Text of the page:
Wednesday, October 21, 2015
► From AP — Faster jetliner production gives Boeing a big 3Q profit boost — Faster production of commercial jets continues to drive profits at the Boeing Co., which saw earnings jump 25 percent in the third quarter. It also raised its earnings outlook for the year. Commercial jet manufacturing is playing a larger and larger role at Boeing, also known for military and space programs. In July, August and September, Boeing delivered 199 commercial jets, up from 186 during the same quarter last year.
► In today’s Seattle Times — Boeing opens St. Louis tech site with 700 jobs — Boeing on Tuesday opened its new research and technology center in St. Louis, where more than 700 engineers, technicians and staff will develop advanced technologies. The new facility in Missouri is part of a shift of research work out of the Puget Sound region.
EDITOR’S NOTE — Missouri, unlike Washington, has accountability for its Boeing tax breaks, requiring job creation and maintenance.
► A related story from Al Jazeera America — Starbucks, Fiat in hot water after Europe finds tax breaks illegal — The European Commission ruled on Wednesday that Starbucks and Fiat benefited from illegal tax deals with the Dutch and Luxembourg governments, in cases with major implications for the taxation of multinational companies. Antitrust commissioner Margrethe Vestager said all firms must pay a “fair share” and ordered the Netherlands to recover $23-34 million in back taxes from the U.S. coffee shop chain.
EDITOR’S NOTE — Can you imagine if U.S. courts insisted that companies like Boeing and GE, which pay little or no federal income taxes because of all the tax breaks they get, actually had to pay their “fair share”?!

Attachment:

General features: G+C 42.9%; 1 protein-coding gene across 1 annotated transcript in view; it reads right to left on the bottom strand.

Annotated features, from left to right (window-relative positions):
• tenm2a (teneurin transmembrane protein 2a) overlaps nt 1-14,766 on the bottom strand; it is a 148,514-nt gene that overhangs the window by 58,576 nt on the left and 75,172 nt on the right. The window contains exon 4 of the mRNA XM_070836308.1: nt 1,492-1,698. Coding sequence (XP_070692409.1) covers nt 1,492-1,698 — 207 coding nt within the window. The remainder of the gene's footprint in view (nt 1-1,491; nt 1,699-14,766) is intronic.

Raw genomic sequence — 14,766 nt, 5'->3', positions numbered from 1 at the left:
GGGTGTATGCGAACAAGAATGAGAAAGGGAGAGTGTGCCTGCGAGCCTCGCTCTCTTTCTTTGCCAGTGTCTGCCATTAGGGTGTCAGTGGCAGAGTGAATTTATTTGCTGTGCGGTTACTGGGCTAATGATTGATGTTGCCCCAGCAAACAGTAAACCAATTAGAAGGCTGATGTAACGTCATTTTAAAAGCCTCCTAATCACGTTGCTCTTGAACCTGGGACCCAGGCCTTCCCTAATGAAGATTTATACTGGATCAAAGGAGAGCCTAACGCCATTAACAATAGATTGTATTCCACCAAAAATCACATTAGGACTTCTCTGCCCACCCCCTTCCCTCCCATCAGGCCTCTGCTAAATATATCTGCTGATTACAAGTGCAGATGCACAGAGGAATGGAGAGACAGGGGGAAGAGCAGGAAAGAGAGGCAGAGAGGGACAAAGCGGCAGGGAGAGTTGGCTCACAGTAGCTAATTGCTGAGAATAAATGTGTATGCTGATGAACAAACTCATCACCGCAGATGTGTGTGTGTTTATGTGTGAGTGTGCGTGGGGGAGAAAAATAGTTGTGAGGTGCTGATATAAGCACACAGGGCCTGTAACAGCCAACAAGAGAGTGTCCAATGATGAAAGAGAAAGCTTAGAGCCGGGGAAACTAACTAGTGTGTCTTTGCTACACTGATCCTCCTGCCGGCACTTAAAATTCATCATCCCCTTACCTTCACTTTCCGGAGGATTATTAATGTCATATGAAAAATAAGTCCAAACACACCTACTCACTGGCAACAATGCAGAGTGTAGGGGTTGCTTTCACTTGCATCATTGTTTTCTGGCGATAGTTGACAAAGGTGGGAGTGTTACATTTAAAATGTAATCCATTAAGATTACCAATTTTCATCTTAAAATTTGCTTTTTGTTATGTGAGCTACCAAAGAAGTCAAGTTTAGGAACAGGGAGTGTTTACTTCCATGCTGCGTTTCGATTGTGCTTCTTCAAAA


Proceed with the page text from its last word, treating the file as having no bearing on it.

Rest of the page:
► From the Hill — Obama to woo Dem lawmakers on trade — President Obama will host congressional Democrats at a White House reception on Wednesday as he seeks to build support for the TPP trade agreement (that no one, even Congress, is allowed to see yet).
► In today’s Seattle Times — Looking outside Washington’s narrow trade view (by Jon Talton) — Trade seems like a simple proposition in Washington. But nationally, American workers are often on the losing end.
► In today’s Olympian — Send Eyman’s I-1366 idea out with the trash (editorial) — Tim Eyman has become Washington’s garbage barge for bad ideas in state politics. His latest load is actually a blackmail scheme masquerading as an initiative. Initiative 1366 threatens to tie our Legislature in knots and make a hopeless tangle out of the state budget.
ALSO at The Stand — WSLC urges rejection of Tim Eyman’s I-1366
► In today’s Seattle Times — Free health clinic to offer care at KeyArena — Hundreds of health workers are expected to treat as many as 4,000 patients at the free, four-day Seattle/King County Clinic at KeyArena Thursday through Sunday.
ALSO at The Stand — ACA helping, but more can be done for those who need care (Nov. 11, 2014) — If only a few elected officials had witnessed this heartbreaking scene (at last year’s KeyArena free clinic) as families from places like Federal Way, Lakewood, Marysville, Puyallup and Shelton arrived seeking care. They put a human face on the recent words of Molly Firth, of the Community Health Network of Washington, “we’ve made great progress, but we have a long way to go.”
► In today’s (Longview) Daily News — Judge deals blow to Millennium backer’s bid to avoid bankruptcy — A backer of the Longview coal terminal is running out of options to avoid bankruptcy. Arch Coal got a big blow Friday when a New York judge sided with lenders who are attempting to block a credit swap deal.